Every single day I miss my grandma, mi abue. Every day I think about her, and I wish I could be with her. But yesterday, I realized that maybe it’s better that I’m far away. I immediately feel guilty after writing the last sentence.
My abue is sick, I think she has some sort of dementia. I’m not sure, and I don’t think my family knows the facts. But she is not the same abue I left in August 2007 when I immigrated to Canada; she isn’t the same that I’ve only visited once in 2010. This year she’ll be 80, she was born in 1934.
Yesterday when I was on Skype with my mum and brother I told them about this wonderful garlic soup -with delicious bread croutons-, that my abue used to make. I also told them about this memory I have of my abue, organizing a party for my Avi where she served zucchini flower and huitlacoche crepes. Right after my story, my brother and mum said tu abue can’t to anything now, you can’t count on her at all. And I felt so deeply sad.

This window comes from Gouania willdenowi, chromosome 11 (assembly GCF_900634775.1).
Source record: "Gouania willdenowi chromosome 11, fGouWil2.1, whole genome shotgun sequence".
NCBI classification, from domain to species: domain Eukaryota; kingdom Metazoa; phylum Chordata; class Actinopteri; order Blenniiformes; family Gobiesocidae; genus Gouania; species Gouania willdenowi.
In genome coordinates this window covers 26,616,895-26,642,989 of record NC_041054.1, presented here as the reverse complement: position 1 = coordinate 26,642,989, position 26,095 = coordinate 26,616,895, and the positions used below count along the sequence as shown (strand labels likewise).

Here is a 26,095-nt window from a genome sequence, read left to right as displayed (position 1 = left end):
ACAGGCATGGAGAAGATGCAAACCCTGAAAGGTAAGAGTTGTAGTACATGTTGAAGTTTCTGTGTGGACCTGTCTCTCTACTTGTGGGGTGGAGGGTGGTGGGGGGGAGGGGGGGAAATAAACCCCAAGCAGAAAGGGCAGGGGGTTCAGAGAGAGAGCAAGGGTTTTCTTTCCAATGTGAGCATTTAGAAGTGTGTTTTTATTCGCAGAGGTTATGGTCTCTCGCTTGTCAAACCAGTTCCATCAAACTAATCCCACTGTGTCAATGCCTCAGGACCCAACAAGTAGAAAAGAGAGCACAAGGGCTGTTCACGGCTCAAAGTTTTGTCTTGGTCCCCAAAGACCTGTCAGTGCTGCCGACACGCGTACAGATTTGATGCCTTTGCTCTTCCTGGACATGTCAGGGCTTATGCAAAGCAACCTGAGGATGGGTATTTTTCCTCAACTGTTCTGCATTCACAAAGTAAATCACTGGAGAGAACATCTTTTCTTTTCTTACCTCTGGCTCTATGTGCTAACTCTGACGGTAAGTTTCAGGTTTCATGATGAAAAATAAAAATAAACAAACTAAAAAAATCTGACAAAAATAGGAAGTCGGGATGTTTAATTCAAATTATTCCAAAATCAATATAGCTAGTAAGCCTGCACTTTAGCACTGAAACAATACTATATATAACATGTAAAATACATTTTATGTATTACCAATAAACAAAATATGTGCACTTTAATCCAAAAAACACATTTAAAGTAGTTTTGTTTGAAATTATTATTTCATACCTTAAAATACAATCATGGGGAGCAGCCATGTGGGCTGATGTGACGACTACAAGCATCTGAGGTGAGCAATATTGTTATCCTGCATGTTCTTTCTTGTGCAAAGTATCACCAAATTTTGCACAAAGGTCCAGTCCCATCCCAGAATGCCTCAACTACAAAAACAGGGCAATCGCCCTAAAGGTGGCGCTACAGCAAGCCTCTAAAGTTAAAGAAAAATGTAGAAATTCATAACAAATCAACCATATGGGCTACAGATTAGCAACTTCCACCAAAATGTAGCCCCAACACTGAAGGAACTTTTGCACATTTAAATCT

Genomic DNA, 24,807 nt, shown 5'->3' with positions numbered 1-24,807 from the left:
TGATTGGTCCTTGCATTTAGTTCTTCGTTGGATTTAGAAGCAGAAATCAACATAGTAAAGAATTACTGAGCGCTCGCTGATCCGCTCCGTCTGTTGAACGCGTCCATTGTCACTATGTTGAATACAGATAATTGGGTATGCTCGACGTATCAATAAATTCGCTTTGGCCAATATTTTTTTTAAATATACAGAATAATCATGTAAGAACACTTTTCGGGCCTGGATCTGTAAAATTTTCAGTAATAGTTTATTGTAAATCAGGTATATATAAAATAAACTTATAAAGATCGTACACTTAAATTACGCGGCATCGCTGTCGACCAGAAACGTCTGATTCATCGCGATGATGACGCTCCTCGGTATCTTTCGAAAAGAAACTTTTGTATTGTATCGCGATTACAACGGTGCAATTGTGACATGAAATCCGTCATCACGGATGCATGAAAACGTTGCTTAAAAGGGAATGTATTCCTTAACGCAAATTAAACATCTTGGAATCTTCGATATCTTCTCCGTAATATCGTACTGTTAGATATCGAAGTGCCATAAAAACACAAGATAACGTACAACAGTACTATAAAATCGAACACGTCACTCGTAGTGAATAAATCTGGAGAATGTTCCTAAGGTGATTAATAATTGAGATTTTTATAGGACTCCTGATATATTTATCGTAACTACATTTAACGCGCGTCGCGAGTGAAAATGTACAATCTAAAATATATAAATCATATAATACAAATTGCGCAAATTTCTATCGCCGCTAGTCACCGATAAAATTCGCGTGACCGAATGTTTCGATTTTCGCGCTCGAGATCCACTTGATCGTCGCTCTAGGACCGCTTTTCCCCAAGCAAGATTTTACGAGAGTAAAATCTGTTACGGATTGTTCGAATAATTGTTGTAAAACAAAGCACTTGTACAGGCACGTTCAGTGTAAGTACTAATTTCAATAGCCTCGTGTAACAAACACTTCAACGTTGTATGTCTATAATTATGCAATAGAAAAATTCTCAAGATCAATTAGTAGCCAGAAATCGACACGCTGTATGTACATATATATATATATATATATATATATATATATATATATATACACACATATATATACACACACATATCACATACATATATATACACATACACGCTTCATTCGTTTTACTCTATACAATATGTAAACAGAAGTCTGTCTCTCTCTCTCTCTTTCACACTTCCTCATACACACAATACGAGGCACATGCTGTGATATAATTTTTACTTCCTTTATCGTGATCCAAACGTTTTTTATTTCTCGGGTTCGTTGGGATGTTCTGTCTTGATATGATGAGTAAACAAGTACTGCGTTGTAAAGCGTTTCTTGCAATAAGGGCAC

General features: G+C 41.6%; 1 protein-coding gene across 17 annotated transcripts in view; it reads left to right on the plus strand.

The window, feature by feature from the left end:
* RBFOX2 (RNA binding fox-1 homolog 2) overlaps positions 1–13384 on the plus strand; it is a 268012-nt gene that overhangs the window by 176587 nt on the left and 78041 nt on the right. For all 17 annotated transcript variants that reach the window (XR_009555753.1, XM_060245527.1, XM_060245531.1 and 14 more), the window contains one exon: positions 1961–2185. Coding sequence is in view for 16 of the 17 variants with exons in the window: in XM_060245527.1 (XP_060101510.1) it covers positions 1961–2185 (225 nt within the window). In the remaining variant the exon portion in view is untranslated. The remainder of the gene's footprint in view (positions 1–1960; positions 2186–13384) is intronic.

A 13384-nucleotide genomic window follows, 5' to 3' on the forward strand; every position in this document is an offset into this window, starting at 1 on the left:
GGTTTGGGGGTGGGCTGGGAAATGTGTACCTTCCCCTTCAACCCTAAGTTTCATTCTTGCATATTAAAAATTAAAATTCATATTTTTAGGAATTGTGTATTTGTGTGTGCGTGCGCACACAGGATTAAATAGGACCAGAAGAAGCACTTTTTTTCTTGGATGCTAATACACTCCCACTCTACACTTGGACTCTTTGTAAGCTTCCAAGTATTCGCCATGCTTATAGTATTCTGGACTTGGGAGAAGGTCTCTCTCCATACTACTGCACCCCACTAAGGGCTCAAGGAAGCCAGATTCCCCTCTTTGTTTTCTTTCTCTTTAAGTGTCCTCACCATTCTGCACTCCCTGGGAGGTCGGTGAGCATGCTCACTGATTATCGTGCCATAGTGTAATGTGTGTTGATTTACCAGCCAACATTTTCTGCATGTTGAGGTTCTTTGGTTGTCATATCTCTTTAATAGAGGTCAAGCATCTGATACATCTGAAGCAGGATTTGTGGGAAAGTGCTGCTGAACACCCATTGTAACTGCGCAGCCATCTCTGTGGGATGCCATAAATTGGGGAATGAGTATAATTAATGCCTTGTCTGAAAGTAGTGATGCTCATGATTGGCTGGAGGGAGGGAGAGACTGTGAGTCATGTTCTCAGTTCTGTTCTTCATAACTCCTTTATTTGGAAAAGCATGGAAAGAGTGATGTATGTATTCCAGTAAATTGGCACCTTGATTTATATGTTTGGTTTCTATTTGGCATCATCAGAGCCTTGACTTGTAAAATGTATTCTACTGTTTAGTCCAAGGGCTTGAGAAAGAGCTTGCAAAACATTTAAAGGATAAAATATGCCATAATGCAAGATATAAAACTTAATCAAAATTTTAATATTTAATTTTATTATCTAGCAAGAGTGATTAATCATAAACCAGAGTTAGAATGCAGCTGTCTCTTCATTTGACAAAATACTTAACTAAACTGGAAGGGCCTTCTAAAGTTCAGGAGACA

I know my mum and brother are with her every day, they are the ones that need to repeat to my abue around 20 times that lunch has been taken care of. I know that my mum can’t ask my abue to even chop onions or make the lime water because my grandma doesn’t remember how to do it, and if she sort of does, she simply doesn’t care at all. Her brain works differently now. We all know it.
It makes me so sad to know that, when my abue dies, my mum’s and brother’s memories will be of my abue’s last years, when she was repetitive and unfocused, when she wasn’t able to take a note after a phone call.
I guess I’m happy I don’t have those memories. In my mind, I can easily remember being little and being baking pound cake with her, or how she used to force me to eat so I wouldn’t become anemic (here, nobody forces me to do so I’m always anemic). I remember my abue and me watching soap-operas and talking about my classmates. I always loved to go downtown Puebla with her and have coffee while talking for hours.
There is nothing I can’t do for my abue right now, but I wish I could. This afternoon I wish I could be there with her, eating warm empanadas that we’ve just baked.